By On the occasion of our 20th anniversary
By Gustavo Arellano
By R. Scott Moxley
By Alfonso Delgado
By Courtney Hamilton
By Joel Beers
By Peter Maguire
By Charles Lam
One day, a man named Boyd Kosiyabong visited the Bangkok church. He was one of the most famous pop singers in Southeast Asia, and he was newly Christian. Gibbons started mentoring him and encouraged Kosiyabong to write worship songs, which then played on the airwaves across Thailand and beyond. "The Lord showed me something there," Gibbons says. "He said, 'You can build a church of thousands, but if you're measuring it by numbers, I've got one guy who can influence millions. I can multiply whatever you could do in your lifetime. You should focus on loving people individually.'"
When he returned to Newsong Irvine a year later, Gibbons was bubbling with energy. He insisted church members get out of the building and into the community. "I was like, 'We need to go love Santa Ana. How can we not love people who are right next door to us?' And then I said, 'Maybe we should move our church to Santa Ana,' and that's when people were like, 'Whaaat?'"
Around that time, 30 percent of the congregation left. "They wanted to go to a church where their needs were being met," he says. "It was like a restaurant; we would create programs to satisfy the needs of the consumer. But I didn't feel that was our mission. The mission was actually to love people."
With those who stayed, he traveled to different communities throughout Southern California and around the world and initiated church ministries that fused into their already-established cultures. There were Pub Nights in London, music-and-poetry fests in Mexico City, spoken-word showcases on Skid Row. "We don't come in and overtake," he says. "We work with what's already going on."
Richard Flory, director of research at the USC Center for Religion and Civic Culture and co-author of the book Finding Faith: The Spiritual Quest of the Post-Boomer Generation, says Gibbons is smart in adapting to the changing landscape. While megachurches still coddle the masses, their numbers have stalled. Flory explains that people increasingly want a worship space that is participative and intimate, a place where "one can actually experience the community rather than being entertained."
The Crystal Cathedral declared bankruptcy in October 2010 in a story that made national headlines, and Flory believes it's because it was selling a product that people no longer wanted. "Their product is rooted in the '60s, when it was a different model of church," he says. "They haven't been able to adapt that model over time. If you're gonna be that big, you have to adapt to the times, or people are not going to show up to keep paying your bills."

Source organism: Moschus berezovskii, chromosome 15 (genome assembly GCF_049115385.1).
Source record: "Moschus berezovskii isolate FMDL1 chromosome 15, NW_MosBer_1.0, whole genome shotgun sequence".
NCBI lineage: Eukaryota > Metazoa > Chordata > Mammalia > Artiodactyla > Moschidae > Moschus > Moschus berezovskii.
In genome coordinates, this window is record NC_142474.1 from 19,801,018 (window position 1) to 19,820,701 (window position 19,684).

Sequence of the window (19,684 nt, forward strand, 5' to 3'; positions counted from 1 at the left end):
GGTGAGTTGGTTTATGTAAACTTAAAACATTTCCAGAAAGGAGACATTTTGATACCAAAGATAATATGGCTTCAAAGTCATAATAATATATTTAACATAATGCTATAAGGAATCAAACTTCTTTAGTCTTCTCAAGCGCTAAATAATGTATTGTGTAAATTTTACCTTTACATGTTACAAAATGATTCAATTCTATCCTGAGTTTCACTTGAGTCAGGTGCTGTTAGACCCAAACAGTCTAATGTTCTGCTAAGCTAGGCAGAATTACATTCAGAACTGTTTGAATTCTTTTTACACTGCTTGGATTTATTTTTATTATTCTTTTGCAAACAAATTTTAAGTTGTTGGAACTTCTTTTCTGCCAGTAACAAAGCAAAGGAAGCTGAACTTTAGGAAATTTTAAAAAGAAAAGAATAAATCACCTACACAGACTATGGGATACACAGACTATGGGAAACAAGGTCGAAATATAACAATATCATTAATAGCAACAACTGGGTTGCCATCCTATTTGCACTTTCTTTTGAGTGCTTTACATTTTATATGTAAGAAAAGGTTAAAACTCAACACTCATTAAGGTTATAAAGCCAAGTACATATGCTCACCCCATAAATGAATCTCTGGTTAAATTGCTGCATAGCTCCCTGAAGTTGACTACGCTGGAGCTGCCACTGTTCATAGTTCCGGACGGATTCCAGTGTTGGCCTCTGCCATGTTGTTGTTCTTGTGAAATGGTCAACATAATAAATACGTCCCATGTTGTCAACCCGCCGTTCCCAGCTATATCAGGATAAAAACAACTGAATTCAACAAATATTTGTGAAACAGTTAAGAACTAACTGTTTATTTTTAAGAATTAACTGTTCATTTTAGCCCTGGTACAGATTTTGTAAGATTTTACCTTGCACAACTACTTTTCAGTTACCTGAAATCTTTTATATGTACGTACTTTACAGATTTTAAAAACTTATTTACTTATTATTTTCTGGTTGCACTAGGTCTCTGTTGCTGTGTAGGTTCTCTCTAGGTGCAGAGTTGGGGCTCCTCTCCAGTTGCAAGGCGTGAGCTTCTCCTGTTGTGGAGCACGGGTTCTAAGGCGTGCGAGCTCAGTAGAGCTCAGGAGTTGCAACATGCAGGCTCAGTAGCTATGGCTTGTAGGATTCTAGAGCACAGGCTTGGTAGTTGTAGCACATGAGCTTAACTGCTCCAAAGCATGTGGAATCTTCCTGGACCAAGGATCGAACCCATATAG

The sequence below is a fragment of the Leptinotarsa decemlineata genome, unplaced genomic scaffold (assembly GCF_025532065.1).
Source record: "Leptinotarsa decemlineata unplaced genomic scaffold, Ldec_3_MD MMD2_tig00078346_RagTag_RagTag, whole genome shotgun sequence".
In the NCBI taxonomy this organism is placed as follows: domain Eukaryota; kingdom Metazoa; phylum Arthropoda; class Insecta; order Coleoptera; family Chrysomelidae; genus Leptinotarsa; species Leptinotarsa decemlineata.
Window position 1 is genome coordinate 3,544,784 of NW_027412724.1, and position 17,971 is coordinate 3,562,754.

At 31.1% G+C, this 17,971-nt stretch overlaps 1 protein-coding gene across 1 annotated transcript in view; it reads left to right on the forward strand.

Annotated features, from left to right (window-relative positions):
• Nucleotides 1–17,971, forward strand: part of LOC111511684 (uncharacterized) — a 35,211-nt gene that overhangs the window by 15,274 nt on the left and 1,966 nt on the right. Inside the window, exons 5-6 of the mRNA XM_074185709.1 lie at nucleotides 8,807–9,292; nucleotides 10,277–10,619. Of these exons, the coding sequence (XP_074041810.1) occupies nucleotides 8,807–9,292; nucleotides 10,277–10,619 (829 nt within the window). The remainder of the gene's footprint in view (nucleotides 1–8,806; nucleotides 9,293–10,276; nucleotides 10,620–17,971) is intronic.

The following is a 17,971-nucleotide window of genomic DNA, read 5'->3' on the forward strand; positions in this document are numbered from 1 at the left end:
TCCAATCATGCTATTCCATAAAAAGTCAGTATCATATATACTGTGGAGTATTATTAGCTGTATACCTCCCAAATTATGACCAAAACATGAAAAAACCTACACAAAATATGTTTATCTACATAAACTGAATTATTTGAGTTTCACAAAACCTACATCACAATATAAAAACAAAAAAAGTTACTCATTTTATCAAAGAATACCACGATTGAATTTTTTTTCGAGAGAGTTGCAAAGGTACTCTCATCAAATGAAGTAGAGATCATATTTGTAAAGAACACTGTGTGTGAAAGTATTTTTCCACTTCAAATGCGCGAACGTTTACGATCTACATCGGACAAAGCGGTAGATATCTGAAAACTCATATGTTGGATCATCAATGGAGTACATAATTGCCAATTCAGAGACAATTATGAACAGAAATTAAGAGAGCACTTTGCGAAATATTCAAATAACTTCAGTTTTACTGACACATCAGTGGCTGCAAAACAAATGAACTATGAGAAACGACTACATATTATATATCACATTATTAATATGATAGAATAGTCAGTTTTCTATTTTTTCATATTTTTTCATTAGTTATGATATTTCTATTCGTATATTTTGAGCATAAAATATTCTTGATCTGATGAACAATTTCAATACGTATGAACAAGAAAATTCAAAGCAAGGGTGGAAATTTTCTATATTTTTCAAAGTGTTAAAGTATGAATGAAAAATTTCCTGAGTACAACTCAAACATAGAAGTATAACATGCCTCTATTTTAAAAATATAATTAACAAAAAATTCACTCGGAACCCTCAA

Bob Fulton, one of the founders of the Vineyard movement, which started in Anaheim in the 1970s and now has an association of more than 1,500 churches linked to it, says that over the past five years, he's noticed that people have been leaving "the bigger institutional structures."
"The church has become something condemned," Fulton says. "It's become all about 'the church' and not about the people and their lives. God's desire has always been to make a church for every generation."
Gibbons often speaks to pastors around the country and shares with them what he's learned. He tells them he'd like to see a shift in resources—as of now, in the Christian church, up to 85 percent of resources are spent on the physical building and professional staffing, and Gibbons wants to see that change. He tells them of his dream to eventually drop the Newsong brand, a move that he believes will help the church grow even bigger because it's not wrapped in any name or person. Today, Newsong's multisite congregation numbers about 3,000.
In February, he spoke at Rick Warren's Radicalis Conference for church leaders. Addressing some 2,000 pastors and church leaders, he posed the question, "What would happen if all the churches were to forgo their individual names and just simply called themselves 'the church'?"
Gibbons explains, "We should be willing to be able to give up our brand. I look pastors in the eye and say, 'If it's really not about the church, that means you don't have to put your name on it.' I think I'm most successful when people can walk into Newsong and don't even know who I am. I get greater joy when I see someone else up in front. If you ask a typical Orange County congregation member, 'What's your role in the church?' They'll say, 'Oh, I'm here to support the pastor.' No, it's actually supposed to be the other way around."
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On a recent Sunday morning at Newsong Irvine, Gibbons stands on the circular stage, wearing a white shirt with rolled-up sleeves, black jeans and sneakers. The worship band and congregation sit around him, facing one another in a large-scale setup inspired by his trip to Thailand. Holding the microphone, Gibbons falls to his knees. "I need you, God," he declares. "I can't do anything without you." When he stands up, he announces his recommitment, not just to the church, but to each member.
If one were to graph Gibbons' daily schedule, it would look much different from 10—or even six—years ago. He believes Sunday service is integral, but not the most important component of church. For Christians, it's "just one of the many moments in their lives," he says.